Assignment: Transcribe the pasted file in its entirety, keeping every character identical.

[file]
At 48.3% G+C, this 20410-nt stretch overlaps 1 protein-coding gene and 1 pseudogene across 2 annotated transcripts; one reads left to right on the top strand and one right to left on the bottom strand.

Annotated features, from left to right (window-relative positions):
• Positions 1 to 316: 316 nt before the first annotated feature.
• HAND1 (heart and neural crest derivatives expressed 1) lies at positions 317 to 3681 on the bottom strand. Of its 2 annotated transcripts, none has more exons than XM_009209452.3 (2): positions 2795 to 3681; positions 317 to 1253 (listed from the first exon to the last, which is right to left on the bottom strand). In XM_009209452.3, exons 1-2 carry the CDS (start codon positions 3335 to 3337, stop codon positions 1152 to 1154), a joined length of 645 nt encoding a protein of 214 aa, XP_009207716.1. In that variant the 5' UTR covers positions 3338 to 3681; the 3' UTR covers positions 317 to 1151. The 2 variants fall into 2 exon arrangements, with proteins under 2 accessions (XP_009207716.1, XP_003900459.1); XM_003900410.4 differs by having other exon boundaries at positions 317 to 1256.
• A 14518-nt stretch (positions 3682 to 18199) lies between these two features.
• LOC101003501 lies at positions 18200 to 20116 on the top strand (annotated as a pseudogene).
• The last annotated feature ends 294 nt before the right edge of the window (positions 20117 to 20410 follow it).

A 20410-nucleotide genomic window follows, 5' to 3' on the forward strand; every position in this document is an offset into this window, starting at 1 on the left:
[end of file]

At 48.3% G+C, this 20410-nt stretch overlaps 1 protein-coding gene and 1 pseudogene across 2 annotated transcripts; one reads left to right on the top strand and one right to left on the bottom strand.

Annotated features, from left to right (window-relative positions):
• Positions 1 to 316: 316 nt before the first annotated feature.
• HAND1 (heart and neural crest derivatives expressed 1) lies at positions 317 to 3681 on the bottom strand. Of its 2 annotated transcripts, none has more exons than XM_009209452.3 (2): positions 2795 to 3681; positions 317 to 1253 (listed from the first exon to the last, which is right to left on the bottom strand). In XM_009209452.3, exons 1-2 carry the CDS (start codon positions 3335 to 3337, stop codon positions 1152 to 1154), a joined length of 645 nt encoding a protein of 214 aa, XP_009207716.1. In that variant the 5' UTR covers positions 3338 to 3681; the 3' UTR covers positions 317 to 1151. The 2 variants fall into 2 exon arrangements, with proteins under 2 accessions (XP_009207716.1, XP_003900459.1); XM_003900410.4 differs by having other exon boundaries at positions 317 to 1256.
• A 14518-nt stretch (positions 3682 to 18199) lies between these two features.
• LOC101003501 lies at positions 18200 to 20116 on the top strand (annotated as a pseudogene).
• The last annotated feature ends 294 nt before the right edge of the window (positions 20117 to 20410 follow it).

A 20410-nucleotide genomic window follows, 5' to 3' on the forward strand; every position in this document is an offset into this window, starting at 1 on the left: